The Mystical Voyage of St. Brendan – Part 4.
The word suspended in slow-motion, which came from the lips of St. Enda like the blue smoke of frankincense, was his benediction on Brendan’s voyage to find the island of the Promised Land of the Saints. The navigator-abbot and his 14 companions now set out to a place called Brendan’s Seat, which is identified with the Brandon Head on the Dingle Peninsula in County Kerry.
According to the Voyage, this place had just enough room for one boat to be launched, with a towering mountain on the sea, which is appropriately one of the western-most places in all Europe. Here, Brendan and his followers pitched their tents and got down to the project of building a vessel to take them on their maritime pilgrimage.
Curiously, the chroniclers of the Voyage noted that although Brendan’s parents lived nearby, he did not visit them. There could be several interpretations of that little piece of information, but it seems logical to assume that Brendan and his companions had more than enough work cut out for them in the coming days and possibly months, without breaking the spiritual rhythm that had been swelling within their hearts into a crescendo of dedication.
If we look soberly to the task that awaited these iron-age monks, we would immediately see it as a formidable undertaking even today, let alone for 6th century clerics. For starters, there is a special way to make leather able to withstand saltwater. The method is mentioned in the original Latin text as rubricatis in roborina cortice – hides that are seasoned in oak bark. They had to gather or make iron tools, hew lumber for the frame, tan or purchase 147 ox hides (enough for 3 boats and repairs), render hundreds of gallons of fat for waterproofing, secure food and other provisions enough to last–you guessed it–40 days, and cut or purchase rawhide to stitch two miles-worth of leather through the hides with 1,600 knots fastened to the frame of their currach, the traditional leather boat of that region. I don’t know about you, but I’m exhausted just writing about it.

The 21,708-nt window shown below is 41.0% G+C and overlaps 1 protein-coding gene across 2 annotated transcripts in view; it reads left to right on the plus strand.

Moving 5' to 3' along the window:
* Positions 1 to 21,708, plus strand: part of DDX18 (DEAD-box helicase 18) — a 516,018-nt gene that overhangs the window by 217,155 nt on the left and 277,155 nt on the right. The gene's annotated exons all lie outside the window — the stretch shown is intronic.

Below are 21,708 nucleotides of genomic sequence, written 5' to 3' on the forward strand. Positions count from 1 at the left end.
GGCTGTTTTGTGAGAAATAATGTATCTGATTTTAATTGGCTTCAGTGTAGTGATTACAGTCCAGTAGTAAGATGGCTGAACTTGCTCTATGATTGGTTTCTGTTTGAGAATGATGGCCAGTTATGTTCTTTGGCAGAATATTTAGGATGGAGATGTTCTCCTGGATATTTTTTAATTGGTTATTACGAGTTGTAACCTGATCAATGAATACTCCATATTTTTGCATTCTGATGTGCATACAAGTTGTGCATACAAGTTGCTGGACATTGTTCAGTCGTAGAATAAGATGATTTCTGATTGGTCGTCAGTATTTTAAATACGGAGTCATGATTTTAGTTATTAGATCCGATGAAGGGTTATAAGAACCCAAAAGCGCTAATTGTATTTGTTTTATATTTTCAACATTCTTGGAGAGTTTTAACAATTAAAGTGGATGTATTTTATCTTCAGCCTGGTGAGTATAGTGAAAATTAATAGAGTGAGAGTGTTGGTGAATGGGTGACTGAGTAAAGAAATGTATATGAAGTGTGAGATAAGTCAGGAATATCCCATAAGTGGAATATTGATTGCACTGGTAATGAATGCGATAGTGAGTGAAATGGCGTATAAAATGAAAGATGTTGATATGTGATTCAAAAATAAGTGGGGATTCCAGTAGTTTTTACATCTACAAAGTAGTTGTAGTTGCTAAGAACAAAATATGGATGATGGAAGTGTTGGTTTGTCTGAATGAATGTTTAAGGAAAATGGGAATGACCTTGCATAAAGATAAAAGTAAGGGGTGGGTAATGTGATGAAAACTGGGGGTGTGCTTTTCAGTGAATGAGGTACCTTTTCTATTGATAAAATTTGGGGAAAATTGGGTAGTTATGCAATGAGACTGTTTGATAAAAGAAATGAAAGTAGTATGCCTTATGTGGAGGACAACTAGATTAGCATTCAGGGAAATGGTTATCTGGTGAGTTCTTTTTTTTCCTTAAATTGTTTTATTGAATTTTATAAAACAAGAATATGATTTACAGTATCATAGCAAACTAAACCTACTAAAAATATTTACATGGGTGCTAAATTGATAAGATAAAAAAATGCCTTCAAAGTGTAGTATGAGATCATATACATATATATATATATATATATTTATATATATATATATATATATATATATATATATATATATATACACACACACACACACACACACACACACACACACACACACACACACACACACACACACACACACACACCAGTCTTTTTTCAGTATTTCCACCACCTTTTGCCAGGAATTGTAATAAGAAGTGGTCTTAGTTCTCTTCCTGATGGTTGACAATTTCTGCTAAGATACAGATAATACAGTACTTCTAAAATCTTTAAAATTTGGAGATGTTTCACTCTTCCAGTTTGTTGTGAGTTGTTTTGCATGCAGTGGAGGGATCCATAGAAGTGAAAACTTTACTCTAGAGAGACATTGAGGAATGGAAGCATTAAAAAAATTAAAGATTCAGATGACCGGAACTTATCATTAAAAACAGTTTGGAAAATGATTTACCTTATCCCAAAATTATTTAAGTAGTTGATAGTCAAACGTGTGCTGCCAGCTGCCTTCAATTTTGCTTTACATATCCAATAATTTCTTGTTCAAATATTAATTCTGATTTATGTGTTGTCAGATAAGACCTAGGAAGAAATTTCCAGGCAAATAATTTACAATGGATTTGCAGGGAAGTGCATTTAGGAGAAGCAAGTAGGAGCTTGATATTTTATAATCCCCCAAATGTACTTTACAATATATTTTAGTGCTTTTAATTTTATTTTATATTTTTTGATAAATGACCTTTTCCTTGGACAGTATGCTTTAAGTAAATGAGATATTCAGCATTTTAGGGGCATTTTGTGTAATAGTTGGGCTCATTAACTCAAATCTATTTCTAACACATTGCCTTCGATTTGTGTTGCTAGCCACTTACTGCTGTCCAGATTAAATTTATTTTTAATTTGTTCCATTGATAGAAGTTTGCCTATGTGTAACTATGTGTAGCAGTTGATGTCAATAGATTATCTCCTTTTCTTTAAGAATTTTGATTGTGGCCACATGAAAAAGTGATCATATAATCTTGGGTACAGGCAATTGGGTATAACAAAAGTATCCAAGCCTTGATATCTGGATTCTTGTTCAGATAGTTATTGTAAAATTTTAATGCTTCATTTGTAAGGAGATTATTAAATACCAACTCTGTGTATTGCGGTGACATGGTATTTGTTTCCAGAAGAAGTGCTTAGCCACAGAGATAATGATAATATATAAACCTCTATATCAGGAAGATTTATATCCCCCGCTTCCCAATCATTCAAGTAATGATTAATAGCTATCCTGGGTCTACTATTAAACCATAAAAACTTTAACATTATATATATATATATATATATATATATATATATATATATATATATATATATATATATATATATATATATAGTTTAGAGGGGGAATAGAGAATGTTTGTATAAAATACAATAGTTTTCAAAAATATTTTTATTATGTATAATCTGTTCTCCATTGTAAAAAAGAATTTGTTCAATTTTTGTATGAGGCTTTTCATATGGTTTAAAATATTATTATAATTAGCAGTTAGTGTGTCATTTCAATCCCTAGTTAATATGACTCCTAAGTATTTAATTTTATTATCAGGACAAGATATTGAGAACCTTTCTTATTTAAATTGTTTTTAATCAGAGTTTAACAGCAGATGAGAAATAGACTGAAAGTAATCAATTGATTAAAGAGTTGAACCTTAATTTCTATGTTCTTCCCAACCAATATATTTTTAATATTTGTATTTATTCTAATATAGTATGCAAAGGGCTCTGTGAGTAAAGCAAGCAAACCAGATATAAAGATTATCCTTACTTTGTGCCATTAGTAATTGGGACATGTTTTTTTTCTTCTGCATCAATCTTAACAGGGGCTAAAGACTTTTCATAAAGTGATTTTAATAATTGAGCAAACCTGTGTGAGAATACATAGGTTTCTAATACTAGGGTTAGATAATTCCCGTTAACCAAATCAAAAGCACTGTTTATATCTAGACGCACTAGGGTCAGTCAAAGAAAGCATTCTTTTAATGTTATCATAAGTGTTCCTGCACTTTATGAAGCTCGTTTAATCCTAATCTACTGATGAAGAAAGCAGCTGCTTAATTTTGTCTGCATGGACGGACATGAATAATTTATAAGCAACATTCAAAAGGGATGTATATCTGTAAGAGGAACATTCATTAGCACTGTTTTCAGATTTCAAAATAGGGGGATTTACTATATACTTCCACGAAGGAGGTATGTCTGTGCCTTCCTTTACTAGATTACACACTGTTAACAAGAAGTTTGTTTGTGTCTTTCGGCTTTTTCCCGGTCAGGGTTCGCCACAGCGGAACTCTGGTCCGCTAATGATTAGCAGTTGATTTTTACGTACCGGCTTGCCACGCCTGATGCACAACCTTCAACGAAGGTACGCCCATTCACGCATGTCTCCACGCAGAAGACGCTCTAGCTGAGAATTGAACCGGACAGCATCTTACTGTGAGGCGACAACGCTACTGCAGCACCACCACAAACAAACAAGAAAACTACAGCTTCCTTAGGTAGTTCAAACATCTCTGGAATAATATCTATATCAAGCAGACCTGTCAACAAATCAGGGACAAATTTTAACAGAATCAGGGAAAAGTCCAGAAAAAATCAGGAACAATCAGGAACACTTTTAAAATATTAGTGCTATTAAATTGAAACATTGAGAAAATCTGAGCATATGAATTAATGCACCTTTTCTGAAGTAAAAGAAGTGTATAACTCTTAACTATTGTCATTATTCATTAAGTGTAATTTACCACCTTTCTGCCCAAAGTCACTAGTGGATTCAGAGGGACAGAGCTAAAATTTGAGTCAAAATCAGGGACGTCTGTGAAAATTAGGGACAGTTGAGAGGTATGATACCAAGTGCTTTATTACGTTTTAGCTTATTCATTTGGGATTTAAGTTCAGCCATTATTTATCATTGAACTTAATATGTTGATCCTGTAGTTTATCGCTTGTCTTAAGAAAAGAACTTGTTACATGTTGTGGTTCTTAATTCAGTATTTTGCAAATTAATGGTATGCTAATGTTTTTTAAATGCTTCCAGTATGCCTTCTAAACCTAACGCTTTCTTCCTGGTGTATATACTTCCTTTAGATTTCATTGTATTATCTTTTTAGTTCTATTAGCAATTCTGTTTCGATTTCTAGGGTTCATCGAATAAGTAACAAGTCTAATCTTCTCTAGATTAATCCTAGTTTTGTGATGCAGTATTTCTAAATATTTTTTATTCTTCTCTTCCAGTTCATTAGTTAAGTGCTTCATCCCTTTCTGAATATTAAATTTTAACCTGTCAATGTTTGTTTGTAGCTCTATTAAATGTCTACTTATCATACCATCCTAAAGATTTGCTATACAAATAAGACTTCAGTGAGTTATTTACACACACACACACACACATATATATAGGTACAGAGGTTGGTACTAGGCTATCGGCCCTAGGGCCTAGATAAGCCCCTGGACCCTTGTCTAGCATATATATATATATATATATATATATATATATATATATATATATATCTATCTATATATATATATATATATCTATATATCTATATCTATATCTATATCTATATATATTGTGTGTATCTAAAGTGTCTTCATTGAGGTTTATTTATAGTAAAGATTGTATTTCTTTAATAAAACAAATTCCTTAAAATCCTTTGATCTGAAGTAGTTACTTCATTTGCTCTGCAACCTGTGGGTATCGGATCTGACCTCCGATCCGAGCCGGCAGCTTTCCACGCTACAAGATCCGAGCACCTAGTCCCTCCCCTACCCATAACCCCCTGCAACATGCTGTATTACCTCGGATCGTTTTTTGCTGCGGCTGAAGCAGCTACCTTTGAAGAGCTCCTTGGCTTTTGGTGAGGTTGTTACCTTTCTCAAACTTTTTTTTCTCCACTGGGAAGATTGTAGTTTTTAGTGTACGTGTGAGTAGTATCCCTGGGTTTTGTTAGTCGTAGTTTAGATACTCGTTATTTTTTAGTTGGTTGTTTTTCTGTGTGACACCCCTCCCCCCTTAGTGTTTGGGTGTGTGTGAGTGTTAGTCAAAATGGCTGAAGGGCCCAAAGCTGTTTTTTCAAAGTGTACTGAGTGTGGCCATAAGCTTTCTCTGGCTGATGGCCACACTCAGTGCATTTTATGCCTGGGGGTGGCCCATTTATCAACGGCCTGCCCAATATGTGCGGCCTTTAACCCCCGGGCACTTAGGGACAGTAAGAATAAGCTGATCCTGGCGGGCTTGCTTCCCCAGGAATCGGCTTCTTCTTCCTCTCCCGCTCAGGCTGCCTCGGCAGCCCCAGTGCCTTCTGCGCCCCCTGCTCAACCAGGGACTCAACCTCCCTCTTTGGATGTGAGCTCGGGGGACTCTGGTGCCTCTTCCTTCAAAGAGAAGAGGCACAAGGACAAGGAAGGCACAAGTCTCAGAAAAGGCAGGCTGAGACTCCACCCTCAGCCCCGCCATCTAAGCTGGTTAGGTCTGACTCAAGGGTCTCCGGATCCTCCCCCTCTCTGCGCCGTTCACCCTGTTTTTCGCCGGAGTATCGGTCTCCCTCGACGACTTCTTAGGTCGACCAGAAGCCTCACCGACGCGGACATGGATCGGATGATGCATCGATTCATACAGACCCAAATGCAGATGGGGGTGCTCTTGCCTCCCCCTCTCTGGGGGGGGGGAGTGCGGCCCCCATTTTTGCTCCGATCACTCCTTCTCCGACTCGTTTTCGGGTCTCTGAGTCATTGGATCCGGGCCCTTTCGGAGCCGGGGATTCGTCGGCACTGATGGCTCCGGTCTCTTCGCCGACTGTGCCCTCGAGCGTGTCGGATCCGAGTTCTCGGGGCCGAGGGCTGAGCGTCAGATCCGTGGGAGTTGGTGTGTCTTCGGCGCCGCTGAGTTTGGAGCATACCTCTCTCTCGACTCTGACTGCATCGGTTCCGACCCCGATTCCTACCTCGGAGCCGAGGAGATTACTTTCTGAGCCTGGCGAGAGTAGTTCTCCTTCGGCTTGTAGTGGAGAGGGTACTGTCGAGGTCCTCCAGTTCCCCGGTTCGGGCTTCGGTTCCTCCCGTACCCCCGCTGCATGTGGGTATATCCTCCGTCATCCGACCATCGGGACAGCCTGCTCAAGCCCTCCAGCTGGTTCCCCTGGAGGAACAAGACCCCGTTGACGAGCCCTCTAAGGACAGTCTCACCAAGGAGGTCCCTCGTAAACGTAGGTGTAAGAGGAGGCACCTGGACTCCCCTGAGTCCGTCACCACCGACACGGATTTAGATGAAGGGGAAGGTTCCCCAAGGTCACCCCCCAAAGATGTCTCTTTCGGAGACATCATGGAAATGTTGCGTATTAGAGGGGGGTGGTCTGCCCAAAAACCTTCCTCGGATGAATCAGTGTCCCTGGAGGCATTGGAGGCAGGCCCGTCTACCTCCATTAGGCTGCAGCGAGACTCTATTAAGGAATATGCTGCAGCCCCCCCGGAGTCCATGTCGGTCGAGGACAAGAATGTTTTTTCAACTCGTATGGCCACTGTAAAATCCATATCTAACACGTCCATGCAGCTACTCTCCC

We know all these little details about the building of a currach from the adventurer Tim Severin who became something of a minor celebrity for reconstructing St. Brendan’s voyage when I was a little boy. You can imagine the excitement his work inspired in North Atlantic ports such as Boston, which is home to millions of proud Irish immigrants. It will not give inordinate surprise to my readers when I confess not to being given to the flamboyant, fame-seeking Lord Flashhearts of the world, but Severin is cut from a different cloth altogether. His sense of duty to explore history and make it accessible to those of us who wish to learn from the great works of our ancestors, was decidedly not done for his unique fame or pecuniary aggrandizement.
Thirty-nine years ago this very week, on 24 January 1976, Severin and his crew launched the 36- foot-long, 8 foot-beam, two-masted , ox hide currach, an exact replica of the vessel described in the Voyage. For over nearly a year, Severin and his crew journeyed over 4,500 miles (7,200 km) from the site of St. Brendan’s launch in Ireland to Peckford Island, in what is now Newfoundland, with many stops in between.
The monks finished their project and readied to sail on the summer solstice. In simple, pious style, even after so much work, St. Brendan called his brothers near, put the currach in the water, and in the name of the Father, Son and Holy Spirit, asked them to enter the boat.
Through perseverance, their labor of love had come to fruition.